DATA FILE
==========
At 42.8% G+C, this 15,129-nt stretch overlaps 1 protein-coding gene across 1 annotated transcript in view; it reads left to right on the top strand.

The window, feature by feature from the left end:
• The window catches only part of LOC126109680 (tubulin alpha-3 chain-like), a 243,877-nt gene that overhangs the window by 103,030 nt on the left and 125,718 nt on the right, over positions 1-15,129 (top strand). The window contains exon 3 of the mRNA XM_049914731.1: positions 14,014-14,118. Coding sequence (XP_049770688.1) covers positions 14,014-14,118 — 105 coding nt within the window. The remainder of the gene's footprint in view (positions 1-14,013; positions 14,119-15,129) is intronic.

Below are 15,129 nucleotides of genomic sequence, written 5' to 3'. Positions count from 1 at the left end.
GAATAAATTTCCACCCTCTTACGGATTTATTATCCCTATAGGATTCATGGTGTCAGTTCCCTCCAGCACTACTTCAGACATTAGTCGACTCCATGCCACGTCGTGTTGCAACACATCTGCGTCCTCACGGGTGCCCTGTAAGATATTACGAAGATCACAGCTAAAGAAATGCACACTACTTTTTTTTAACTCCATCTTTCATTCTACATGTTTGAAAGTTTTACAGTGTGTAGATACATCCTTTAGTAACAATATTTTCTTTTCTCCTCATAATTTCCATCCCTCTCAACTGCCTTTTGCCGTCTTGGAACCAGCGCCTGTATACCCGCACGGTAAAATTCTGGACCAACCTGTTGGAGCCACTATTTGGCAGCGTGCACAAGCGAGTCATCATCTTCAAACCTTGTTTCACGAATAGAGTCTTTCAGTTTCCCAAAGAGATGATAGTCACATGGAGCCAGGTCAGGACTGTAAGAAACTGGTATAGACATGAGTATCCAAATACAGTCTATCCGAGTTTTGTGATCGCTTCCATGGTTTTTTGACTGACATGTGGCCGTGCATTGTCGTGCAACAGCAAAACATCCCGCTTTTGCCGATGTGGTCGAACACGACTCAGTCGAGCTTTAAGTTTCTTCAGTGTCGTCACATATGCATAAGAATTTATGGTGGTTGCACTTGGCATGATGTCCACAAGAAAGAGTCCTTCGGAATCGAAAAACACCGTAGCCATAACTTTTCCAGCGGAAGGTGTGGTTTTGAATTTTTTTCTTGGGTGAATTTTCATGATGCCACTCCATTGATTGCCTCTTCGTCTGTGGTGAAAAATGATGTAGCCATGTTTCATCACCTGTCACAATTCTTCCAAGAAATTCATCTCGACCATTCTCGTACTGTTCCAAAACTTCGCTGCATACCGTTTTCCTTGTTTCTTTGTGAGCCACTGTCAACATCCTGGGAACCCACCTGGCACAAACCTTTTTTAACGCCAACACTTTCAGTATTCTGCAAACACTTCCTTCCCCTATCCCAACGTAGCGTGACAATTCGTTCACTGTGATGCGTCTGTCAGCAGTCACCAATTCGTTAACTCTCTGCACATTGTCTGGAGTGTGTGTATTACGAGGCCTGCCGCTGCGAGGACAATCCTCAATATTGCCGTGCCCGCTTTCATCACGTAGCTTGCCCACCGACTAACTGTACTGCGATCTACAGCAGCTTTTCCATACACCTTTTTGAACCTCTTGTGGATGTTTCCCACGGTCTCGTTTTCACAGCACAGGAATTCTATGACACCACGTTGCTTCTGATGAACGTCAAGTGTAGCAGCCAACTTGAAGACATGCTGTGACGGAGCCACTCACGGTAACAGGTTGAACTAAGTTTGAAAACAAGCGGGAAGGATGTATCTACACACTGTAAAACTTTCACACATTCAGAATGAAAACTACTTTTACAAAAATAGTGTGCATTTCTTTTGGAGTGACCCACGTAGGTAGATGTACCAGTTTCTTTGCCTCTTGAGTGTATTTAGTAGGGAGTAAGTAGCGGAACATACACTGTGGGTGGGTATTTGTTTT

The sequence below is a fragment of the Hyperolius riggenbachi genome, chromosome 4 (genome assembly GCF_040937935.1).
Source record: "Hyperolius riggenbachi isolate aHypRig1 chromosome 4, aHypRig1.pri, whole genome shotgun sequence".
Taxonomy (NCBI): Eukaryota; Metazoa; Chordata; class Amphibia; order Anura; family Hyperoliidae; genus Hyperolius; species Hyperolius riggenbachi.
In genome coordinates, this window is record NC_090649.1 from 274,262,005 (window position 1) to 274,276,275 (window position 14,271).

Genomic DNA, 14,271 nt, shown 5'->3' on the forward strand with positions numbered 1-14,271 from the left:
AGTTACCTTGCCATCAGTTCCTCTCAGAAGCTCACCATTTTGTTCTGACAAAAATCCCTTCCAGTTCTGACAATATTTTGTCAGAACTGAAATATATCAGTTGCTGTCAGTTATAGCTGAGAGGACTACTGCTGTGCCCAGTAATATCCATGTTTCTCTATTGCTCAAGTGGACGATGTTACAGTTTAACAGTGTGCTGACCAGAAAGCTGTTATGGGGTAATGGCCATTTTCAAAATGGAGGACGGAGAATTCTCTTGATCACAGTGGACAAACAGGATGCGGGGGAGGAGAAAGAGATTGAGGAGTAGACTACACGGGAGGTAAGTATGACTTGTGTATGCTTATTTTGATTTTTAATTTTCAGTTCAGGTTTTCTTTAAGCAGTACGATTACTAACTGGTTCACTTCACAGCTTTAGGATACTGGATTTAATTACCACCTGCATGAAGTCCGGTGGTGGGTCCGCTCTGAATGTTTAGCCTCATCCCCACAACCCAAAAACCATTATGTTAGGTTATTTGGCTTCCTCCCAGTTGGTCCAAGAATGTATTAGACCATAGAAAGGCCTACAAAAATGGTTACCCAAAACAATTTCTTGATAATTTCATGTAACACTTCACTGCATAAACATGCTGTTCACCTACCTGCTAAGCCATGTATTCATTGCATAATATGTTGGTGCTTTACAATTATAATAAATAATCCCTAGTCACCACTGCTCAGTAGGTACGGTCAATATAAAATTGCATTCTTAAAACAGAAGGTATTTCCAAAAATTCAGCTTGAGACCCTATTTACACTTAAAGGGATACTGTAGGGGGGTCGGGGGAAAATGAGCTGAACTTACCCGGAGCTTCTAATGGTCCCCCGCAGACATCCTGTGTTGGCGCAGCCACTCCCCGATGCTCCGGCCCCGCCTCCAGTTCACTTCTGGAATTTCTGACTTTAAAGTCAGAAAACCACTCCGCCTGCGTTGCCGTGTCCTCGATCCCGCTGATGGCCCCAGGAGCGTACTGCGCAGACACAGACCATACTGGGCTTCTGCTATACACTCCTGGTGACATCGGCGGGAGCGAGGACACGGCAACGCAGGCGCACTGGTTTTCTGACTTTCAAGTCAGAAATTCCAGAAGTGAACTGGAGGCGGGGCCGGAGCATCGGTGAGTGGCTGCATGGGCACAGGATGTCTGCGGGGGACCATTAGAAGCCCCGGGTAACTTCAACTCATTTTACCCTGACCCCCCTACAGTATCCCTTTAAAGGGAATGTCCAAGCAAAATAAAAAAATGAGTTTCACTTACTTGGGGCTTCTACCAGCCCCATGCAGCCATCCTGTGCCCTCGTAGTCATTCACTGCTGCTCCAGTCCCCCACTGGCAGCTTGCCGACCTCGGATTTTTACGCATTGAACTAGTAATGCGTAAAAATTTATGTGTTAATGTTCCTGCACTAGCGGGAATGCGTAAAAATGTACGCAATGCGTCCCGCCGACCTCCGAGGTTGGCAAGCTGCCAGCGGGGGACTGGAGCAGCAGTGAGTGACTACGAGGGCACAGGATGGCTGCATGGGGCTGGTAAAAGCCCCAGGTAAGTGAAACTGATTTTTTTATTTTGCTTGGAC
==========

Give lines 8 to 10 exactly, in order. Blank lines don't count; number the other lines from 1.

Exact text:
Taxonomy (NCBI): Eukaryota; Metazoa; Chordata; class Amphibia; order Anura; family Hyperoliidae; genus Hyperolius; species Hyperolius riggenbachi.
In genome coordinates, this window is record NC_090649.1 from 274,262,005 (window position 1) to 274,276,275 (window position 14,271).

Genomic DNA, 14,271 nt, shown 5'->3' on the forward strand with positions numbered 1-14,271 from the left: